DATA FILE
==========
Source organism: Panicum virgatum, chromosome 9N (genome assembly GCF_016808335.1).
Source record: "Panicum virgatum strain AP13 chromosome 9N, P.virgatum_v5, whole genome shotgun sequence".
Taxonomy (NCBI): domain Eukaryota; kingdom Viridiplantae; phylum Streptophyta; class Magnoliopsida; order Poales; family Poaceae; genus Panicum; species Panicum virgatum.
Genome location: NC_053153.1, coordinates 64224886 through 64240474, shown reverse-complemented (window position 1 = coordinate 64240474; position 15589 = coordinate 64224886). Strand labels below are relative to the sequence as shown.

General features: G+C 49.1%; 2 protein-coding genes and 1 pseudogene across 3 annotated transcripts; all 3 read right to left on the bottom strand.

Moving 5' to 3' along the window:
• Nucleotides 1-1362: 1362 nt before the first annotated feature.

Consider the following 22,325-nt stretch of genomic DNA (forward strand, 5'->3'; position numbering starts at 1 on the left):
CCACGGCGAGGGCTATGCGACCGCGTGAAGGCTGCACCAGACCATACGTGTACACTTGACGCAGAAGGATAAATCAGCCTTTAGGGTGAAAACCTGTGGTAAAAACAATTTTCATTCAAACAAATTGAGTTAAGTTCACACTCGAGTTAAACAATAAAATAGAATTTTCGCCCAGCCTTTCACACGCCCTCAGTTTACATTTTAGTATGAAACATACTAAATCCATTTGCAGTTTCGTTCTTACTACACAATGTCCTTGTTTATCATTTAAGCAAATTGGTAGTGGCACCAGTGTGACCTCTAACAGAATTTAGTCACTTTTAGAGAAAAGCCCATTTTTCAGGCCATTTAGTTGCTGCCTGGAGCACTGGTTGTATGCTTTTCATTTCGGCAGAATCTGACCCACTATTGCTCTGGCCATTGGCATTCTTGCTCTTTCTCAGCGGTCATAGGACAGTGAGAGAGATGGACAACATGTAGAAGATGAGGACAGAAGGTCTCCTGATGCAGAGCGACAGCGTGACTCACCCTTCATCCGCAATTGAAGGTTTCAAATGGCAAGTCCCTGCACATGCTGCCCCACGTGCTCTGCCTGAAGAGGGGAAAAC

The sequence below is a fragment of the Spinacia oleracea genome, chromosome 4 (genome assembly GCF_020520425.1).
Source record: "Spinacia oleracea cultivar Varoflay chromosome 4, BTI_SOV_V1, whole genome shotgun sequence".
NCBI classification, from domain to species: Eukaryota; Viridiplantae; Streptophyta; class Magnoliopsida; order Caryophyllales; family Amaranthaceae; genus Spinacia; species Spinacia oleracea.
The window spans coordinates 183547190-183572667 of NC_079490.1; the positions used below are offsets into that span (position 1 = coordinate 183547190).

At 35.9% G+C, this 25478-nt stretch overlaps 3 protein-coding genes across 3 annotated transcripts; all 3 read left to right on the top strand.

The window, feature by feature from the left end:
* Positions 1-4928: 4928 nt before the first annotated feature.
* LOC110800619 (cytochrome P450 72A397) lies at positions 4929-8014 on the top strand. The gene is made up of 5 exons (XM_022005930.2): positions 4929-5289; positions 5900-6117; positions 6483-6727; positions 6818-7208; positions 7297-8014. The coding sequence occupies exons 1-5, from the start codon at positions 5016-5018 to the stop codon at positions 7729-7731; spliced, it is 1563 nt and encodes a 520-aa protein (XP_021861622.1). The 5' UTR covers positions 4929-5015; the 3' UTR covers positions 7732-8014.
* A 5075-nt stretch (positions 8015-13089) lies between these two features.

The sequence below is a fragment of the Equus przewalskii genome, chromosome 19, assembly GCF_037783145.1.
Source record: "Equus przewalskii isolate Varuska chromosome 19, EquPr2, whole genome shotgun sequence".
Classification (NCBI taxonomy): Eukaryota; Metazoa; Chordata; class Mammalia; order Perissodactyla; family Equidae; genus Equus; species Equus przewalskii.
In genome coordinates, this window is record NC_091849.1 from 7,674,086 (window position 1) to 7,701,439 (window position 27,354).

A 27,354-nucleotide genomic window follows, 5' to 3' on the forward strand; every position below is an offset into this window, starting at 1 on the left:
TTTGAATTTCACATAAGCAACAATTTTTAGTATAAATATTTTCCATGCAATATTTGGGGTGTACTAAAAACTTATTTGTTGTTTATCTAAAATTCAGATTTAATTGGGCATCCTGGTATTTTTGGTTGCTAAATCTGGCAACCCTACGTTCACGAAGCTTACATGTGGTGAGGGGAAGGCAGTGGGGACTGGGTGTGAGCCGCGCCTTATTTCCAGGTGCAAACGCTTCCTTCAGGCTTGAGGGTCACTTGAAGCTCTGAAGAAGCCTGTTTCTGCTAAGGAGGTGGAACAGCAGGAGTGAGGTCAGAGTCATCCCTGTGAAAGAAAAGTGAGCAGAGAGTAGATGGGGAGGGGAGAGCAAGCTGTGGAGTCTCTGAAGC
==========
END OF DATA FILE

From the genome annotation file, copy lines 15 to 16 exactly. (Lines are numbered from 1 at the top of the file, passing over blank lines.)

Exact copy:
The window, feature by feature from the left end:
* Positions 1-4928: 4928 nt before the first annotated feature.